A recent Politico article by Byron Tau, analyzing the increasing impact of Super PACs on the ability of state political party organizations to raise money and hence control the candidate selection process, raises an interesting question: Could Super PACs actually help efforts to reform state and local elections?
By supporting efforts to implement open, nonpartisan primaries or other reforms that lessen the importance of political party affiliation, local political leaders can reclaim the influence they are losing to these Super PACs.
In a top two, three, or four primary, shouldn’t a well-known local candidate do well against a candidate selected by an outside special interest group? If needed, party-favored candidates could register as independent candidates with state party endorsements. In a general election that uses instant runoff, approval, proportional voting, or any other non-plurality system, shouldn’t a candidate backed by local and state organizations do well against a Super PAC’s candidate?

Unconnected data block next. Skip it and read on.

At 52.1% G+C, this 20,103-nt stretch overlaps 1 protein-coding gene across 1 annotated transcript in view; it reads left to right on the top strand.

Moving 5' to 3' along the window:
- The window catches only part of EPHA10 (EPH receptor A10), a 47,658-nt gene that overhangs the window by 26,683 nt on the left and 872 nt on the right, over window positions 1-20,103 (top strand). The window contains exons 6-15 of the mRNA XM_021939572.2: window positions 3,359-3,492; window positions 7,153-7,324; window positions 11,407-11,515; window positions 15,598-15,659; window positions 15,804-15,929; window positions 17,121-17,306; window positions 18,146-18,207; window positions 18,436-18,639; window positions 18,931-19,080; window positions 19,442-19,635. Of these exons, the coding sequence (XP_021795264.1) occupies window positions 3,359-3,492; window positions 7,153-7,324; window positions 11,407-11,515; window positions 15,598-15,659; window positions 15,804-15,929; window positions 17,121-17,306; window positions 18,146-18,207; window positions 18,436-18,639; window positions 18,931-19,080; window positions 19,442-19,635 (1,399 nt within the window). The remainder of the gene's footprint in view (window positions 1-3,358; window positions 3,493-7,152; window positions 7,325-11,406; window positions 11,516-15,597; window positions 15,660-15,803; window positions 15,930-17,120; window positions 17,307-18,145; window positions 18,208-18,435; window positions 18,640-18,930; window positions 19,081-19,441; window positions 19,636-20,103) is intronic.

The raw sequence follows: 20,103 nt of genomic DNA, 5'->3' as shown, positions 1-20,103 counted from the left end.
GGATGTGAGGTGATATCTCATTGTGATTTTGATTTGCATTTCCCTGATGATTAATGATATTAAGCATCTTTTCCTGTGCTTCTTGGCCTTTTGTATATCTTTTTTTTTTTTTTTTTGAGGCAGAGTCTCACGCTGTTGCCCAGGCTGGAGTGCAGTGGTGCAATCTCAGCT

In my opinion, the answer to both these questions is “yes.”
Many times, actions have unintended consequences or results. Perhaps the elimination of state political party organizations was one not anticipated by Super PACs. I’d wager that aiding the effort to reform the election process, reduce the importance of political parties, and return the focus back to real issues and solutions was definitely not considered. Wouldn’t that be something to behold?
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